And in the midst of all this, what stands out the most to me is that cis male drag queens are hardly affected by the politics of transphobia at all. They aren’t the ones confronted with the daily dilemma of which restroom is safest for them to use, if any. They don’t face the threat of possible arrest just for going to the public bathroom that aligns with their gender. They also don’t have to contend with the legal issues surrounding:
- Having our identifying documents updated to reflect our gender
- Having transition procedures covered by healthcare plans
- Being recognized and treated as our gender in schools
- Being recognized and treated as our gender in homeless and domestic violence shelters
- Being housed according to our gender in prisons
- Receiving necessary transition-related medical treatment in prisons
Drag queens and other cis people have the self-accorded luxury of trying to define drag queens into “transgender”, while they themselves never have to deal with the repercussions of this. They don’t have to worry about how to get an accurate ID that doesn’t out them, or if they’ll still get their hormones if they’re ever imprisoned, or whether they’ll be placed with the wrong gender in a homeless shelter.
They have nothing at stake here – and meanwhile, trans people are the ones who pay the price for cis male drag queens’ willing embrace of the toxic confusion sown by transphobes. If cis male drag queens are defined as “transgender” alongside us, then their experience of being “transgender” still bears very little resemblance to ours. And if this umbrella concept is promoted to cis people as the definition of “transgender”, then it becomes all the more understandable that they would question why actual men should be allowed to change the gender on their ID, or be placed with women in prisons, or use women’s restrooms.
7. Selling assimilation as “liberation”
So, what of Will’s contention that trans women who take issue with certain aspects of drag are “assimilationist” and “seeking to integrate trans* people into heteronormative society through normalization of ‘transgender’”, while those who’ve recently defended these elements of drag are “more liberationist with their calls for unfettered freedom for people to identify however they wish and use language however they wish without regard to the potential harm caused by such language”? I’d posit that this is almost perfectly backwards. There is nothing “liberationist” about harming trans women – and encouraging and participating in such harm serves as a way for cis male drag queens and certain trans women to gain acceptance and assimilate into a society where harming trans women is already normalized.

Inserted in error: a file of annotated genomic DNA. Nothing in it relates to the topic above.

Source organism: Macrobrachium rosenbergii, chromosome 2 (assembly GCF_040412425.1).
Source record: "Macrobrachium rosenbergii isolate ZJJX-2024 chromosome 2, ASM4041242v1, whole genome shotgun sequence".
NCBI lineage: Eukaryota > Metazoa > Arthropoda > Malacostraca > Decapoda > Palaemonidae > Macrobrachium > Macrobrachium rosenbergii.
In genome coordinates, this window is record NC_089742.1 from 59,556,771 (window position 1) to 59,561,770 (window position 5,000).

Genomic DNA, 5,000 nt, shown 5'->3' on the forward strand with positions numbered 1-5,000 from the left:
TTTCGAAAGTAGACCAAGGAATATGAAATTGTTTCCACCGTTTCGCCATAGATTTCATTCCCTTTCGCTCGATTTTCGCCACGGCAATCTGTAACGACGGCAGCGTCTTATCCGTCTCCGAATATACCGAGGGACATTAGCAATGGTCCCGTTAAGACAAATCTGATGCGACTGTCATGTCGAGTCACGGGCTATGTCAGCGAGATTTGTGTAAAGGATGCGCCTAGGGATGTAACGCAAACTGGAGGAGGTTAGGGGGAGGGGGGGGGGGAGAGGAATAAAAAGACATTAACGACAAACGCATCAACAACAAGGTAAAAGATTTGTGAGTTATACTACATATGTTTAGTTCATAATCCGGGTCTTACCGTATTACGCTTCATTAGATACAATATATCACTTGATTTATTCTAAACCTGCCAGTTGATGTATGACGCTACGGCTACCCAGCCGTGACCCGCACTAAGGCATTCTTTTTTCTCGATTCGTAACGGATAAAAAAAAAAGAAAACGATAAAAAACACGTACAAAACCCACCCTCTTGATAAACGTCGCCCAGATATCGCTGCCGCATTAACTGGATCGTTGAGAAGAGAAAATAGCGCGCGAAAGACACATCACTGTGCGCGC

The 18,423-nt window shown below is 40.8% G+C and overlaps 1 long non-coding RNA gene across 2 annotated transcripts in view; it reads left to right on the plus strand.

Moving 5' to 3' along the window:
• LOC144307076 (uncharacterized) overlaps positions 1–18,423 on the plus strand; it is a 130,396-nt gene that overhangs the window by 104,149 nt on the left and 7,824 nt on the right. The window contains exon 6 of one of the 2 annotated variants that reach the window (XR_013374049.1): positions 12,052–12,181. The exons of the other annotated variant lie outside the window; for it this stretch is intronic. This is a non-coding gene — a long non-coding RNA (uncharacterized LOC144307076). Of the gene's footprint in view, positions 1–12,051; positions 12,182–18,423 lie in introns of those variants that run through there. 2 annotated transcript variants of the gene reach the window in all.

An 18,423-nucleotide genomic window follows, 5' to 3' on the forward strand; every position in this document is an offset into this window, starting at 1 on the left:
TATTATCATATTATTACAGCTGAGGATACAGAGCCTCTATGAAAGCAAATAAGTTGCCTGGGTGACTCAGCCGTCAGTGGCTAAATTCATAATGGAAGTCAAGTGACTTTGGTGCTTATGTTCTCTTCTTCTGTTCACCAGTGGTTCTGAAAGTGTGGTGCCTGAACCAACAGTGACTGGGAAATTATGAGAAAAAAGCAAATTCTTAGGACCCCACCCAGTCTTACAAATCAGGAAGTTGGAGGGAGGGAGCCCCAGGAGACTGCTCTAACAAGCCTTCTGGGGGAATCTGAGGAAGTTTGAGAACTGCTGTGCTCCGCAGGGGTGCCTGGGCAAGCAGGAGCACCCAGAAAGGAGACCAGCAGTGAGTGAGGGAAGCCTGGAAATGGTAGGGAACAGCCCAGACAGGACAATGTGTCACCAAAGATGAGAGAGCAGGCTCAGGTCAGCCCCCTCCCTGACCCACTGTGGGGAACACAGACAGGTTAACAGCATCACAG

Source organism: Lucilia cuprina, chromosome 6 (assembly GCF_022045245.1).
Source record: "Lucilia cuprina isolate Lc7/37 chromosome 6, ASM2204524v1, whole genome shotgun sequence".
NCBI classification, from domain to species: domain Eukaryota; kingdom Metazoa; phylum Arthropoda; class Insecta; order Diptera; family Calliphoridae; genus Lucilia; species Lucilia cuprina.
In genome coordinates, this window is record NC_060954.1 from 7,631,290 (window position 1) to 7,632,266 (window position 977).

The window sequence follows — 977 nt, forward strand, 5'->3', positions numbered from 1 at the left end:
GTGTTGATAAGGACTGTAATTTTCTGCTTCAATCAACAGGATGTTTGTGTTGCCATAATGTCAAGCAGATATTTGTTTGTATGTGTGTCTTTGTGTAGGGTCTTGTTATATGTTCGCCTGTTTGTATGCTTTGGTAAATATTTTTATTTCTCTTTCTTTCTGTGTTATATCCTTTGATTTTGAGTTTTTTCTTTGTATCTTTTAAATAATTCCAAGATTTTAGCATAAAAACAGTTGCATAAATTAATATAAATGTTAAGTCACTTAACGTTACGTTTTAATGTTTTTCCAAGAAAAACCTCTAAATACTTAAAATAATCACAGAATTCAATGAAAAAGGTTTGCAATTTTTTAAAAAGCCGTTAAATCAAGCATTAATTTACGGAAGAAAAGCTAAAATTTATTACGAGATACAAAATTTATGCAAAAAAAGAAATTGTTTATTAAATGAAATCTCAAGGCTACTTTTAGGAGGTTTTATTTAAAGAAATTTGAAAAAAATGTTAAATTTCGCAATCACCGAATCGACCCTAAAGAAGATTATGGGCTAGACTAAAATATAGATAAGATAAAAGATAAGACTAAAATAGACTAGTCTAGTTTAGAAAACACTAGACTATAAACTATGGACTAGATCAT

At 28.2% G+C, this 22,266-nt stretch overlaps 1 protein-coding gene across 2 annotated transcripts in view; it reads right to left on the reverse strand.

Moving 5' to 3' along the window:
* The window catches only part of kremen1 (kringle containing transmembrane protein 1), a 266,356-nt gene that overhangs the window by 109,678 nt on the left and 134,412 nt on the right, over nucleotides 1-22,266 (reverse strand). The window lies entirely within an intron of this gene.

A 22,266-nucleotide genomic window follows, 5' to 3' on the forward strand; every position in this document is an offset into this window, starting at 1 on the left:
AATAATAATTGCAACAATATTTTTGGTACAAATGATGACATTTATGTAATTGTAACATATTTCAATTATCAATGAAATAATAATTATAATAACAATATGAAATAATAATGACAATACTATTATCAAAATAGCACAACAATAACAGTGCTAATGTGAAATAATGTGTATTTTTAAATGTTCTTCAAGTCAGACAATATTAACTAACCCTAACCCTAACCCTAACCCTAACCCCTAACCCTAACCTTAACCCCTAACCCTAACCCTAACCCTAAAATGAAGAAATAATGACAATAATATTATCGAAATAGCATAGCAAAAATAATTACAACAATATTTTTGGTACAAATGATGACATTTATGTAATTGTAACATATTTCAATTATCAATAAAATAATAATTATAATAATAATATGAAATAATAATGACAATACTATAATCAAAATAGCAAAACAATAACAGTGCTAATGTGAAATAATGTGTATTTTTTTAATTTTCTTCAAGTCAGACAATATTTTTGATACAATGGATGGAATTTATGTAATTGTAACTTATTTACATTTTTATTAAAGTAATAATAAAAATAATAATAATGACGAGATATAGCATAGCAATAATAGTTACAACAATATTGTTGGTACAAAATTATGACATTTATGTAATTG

If drag is to be grouped under “transgender”, then it is perhaps the safest, most unchallenging and non-confrontational element of that so-called umbrella. Drag is prepackaged entertainment with no serious commitment required of anyone involved. Cis men put on an outfit for a time, and when they’re done, they continue to be cis men and go back to their everyday lives – this temporary engagement, this lighthearted dabbling in extravagant costumes, has done nothing to change who they actually are. Other cis people are free to stay away from these nightclub acts in a part of town that they already avoid anyway; at worst, they get the opportunity to have their once-a-year whinefest about how some kids might see a drag queen in a parade.
Trans people, on the other hand, are not just safe entertainment. We do challenge deeply-held notions of the supposed permanence and immutability of gender and physical sex – we’re living proof that these fundamental aspects of who you are can indeed change. And we’re not hidden away in some corner of a bar, where cis people can easily avoid us. No, we’re everywhere. Cis people aren’t likely to encounter a drag act at their workplace, at their school, or at the grocery store. But they will encounter us. Cis people can always choose whether they want to go see a drag show or not; we don’t offer them such a choice. We ask for more. For this, we’re treated like garbage: harassed and attacked just for going outside, fired from our jobs and immediately rejected by potential employers the moment they see us, denied even basic medical care, endlessly mocked in all media, and then depicted as rapists when we just need to use the bathroom.